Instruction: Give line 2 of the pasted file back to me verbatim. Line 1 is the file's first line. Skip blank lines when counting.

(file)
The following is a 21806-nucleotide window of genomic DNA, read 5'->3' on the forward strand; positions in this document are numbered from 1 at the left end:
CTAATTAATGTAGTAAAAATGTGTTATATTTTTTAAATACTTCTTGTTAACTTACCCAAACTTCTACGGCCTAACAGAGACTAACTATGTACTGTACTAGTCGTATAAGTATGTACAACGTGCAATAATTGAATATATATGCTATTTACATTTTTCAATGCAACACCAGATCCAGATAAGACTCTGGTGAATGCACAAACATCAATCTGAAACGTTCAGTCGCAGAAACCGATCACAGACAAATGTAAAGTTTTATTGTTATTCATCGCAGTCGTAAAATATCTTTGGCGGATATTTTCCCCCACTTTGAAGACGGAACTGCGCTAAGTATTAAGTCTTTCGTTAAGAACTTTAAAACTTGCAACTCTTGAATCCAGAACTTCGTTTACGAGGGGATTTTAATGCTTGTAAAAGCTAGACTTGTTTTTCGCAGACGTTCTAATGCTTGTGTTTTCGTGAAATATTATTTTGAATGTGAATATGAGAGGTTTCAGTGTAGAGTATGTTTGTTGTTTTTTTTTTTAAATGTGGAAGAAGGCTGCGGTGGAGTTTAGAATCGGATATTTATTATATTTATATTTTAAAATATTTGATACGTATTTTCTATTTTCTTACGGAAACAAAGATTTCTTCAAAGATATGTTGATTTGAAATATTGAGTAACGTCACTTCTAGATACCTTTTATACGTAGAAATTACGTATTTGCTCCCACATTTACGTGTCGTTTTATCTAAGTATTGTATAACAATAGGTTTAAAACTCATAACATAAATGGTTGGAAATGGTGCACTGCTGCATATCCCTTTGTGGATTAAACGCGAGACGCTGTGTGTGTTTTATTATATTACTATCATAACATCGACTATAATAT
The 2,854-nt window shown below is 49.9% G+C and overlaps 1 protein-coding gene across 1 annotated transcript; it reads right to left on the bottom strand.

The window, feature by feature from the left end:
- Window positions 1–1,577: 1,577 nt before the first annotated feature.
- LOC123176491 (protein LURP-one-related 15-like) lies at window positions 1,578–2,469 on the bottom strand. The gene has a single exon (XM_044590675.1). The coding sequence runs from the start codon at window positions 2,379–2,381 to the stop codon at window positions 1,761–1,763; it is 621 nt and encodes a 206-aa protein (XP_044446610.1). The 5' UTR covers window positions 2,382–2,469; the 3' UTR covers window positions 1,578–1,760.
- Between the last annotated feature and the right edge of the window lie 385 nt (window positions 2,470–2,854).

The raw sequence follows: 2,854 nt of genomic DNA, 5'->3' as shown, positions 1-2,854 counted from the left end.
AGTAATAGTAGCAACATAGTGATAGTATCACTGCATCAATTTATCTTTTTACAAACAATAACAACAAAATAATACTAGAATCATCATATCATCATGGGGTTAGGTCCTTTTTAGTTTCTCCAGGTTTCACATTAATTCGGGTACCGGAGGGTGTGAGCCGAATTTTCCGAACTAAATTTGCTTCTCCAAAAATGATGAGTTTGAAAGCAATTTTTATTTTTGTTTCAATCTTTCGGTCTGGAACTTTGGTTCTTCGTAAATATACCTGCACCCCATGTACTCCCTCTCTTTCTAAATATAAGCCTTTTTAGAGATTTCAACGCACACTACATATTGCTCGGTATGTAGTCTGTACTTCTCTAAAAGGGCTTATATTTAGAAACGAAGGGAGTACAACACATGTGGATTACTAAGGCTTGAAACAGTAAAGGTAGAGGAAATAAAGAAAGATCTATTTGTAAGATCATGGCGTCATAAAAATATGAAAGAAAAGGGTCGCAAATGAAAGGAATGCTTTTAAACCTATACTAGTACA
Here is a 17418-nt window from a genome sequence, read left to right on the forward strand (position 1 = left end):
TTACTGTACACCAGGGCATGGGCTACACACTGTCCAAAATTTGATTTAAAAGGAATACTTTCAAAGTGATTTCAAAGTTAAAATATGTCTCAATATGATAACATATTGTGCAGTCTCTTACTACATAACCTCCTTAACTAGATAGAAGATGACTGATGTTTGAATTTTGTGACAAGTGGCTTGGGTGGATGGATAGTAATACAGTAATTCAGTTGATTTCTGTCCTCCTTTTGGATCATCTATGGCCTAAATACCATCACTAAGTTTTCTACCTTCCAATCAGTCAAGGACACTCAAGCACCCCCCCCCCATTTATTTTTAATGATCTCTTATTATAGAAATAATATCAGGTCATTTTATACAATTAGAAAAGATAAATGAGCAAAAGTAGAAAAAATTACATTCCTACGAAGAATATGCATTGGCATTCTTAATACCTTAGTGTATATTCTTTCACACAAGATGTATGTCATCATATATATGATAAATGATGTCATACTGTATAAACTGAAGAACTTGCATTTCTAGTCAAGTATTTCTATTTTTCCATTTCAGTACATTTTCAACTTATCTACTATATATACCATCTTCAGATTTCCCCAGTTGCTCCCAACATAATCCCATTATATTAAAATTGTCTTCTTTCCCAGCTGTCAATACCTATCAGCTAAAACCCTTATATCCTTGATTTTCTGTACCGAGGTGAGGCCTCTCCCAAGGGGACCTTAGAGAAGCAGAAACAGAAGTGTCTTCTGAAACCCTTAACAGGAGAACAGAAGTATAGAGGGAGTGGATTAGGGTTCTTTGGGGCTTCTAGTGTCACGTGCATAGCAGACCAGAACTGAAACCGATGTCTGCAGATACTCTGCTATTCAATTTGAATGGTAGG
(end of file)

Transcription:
CTAATTAATGTAGTAAAAATGTGTTATATTTTTTAAATACTTCTTGTTAACTTACCCAAACTTCTACGGCCTAACAGAGACTAACTATGTACTGTACTAGTCGTATAAGTATGTACAACGTGCAATAATTGAATATATATGCTATTTACATTTTTCAATGCAACACCAGATCCAGATAAGACTCTGGTGAATGCACAAACATCAATCTGAAACGTTCAGTCGCAGAAACCGATCACAGACAAATGTAAAGTTTTATTGTTATTCATCGCAGTCGTAAAATATCTTTGGCGGATATTTTCCCCCACTTTGAAGACGGAACTGCGCTAAGTATTAAGTCTTTCGTTAAGAACTTTAAAACTTGCAACTCTTGAATCCAGAACTTCGTTTACGAGGGGATTTTAATGCTTGTAAAAGCTAGACTTGTTTTTCGCAGACGTTCTAATGCTTGTGTTTTCGTGAAATATTATTTTGAATGTGAATATGAGAGGTTTCAGTGTAGAGTATGTTTGTTGTTTTTTTTTTTAAATGTGGAAGAAGGCTGCGGTGGAGTTTAGAATCGGATATTTATTATATTTATATTTTAAAATATTTGATACGTATTTTCTATTTTCTTACGGAAACAAAGATTTCTTCAAAGATATGTTGATTTGAAATATTGAGTAACGTCACTTCTAGATACCTTTTATACGTAGAAATTACGTATTTGCTCCCACATTTACGTGTCGTTTTATCTAAGTATTGTATAACAATAGGTTTAAAACTCATAACATAAATGGTTGGAAATGGTGCACTGCTGCATATCCCTTTGTGGATTAAACGCGAGACGCTGTGTGTGTTTTATTATATTACTATCATAACATCGACTATAATAT